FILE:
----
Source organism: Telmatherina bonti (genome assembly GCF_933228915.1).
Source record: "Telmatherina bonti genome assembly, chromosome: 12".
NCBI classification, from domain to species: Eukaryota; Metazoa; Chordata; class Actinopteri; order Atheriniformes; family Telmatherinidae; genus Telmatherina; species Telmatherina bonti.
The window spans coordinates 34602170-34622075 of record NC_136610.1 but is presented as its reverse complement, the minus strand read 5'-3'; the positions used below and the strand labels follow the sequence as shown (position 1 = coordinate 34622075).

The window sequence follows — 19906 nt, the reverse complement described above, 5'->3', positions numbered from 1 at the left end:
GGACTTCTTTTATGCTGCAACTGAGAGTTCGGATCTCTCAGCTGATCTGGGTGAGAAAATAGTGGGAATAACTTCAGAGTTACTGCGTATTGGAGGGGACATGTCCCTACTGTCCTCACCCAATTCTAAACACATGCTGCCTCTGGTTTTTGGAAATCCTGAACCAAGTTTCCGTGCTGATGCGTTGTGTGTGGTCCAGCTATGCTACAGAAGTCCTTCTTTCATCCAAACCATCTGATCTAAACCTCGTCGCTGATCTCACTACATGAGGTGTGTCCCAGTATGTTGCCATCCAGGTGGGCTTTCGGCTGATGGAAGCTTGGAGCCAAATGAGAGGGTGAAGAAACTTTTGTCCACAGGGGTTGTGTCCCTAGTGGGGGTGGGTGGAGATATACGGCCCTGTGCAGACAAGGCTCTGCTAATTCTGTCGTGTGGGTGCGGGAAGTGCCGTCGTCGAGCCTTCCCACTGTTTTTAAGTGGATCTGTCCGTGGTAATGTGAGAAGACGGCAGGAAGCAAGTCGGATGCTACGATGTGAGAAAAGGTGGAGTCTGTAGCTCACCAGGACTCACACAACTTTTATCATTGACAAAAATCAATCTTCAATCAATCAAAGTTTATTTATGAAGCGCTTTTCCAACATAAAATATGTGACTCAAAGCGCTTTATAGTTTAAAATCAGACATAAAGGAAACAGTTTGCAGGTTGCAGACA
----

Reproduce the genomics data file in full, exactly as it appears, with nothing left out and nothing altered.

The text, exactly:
Source organism: Telmatherina bonti (genome assembly GCF_933228915.1).
Source record: "Telmatherina bonti genome assembly, chromosome: 12".
NCBI classification, from domain to species: Eukaryota; Metazoa; Chordata; class Actinopteri; order Atheriniformes; family Telmatherinidae; genus Telmatherina; species Telmatherina bonti.
The window spans coordinates 34602170-34622075 of record NC_136610.1 but is presented as its reverse complement, the minus strand read 5'-3'; the positions used below and the strand labels follow the sequence as shown (position 1 = coordinate 34622075).

The window sequence follows — 19906 nt, the reverse complement described above, 5'->3', positions numbered from 1 at the left end:
GGACTTCTTTTATGCTGCAACTGAGAGTTCGGATCTCTCAGCTGATCTGGGTGAGAAAATAGTGGGAATAACTTCAGAGTTACTGCGTATTGGAGGGGACATGTCCCTACTGTCCTCACCCAATTCTAAACACATGCTGCCTCTGGTTTTTGGAAATCCTGAACCAAGTTTCCGTGCTGATGCGTTGTGTGTGGTCCAGCTATGCTACAGAAGTCCTTCTTTCATCCAAACCATCTGATCTAAACCTCGTCGCTGATCTCACTACATGAGGTGTGTCCCAGTATGTTGCCATCCAGGTGGGCTTTCGGCTGATGGAAGCTTGGAGCCAAATGAGAGGGTGAAGAAACTTTTGTCCACAGGGGTTGTGTCCCTAGTGGGGGTGGGTGGAGATATACGGCCCTGTGCAGACAAGGCTCTGCTAATTCTGTCGTGTGGGTGCGGGAAGTGCCGTCGTCGAGCCTTCCCACTGTTTTTAAGTGGATCTGTCCGTGGTAATGTGAGAAGACGGCAGGAAGCAAGTCGGATGCTACGATGTGAGAAAAGGTGGAGTCTGTAGCTCACCAGGACTCACACAACTTTTATCATTGACAAAAATCAATCTTCAATCAATCAAAGTTTATTTATGAAGCGCTTTTCCAACATAAAATATGTGACTCAAAGCGCTTTATAGTTTAAAATCAGACATAAAGGAAACAGTTTGCAGGTTGCAGACA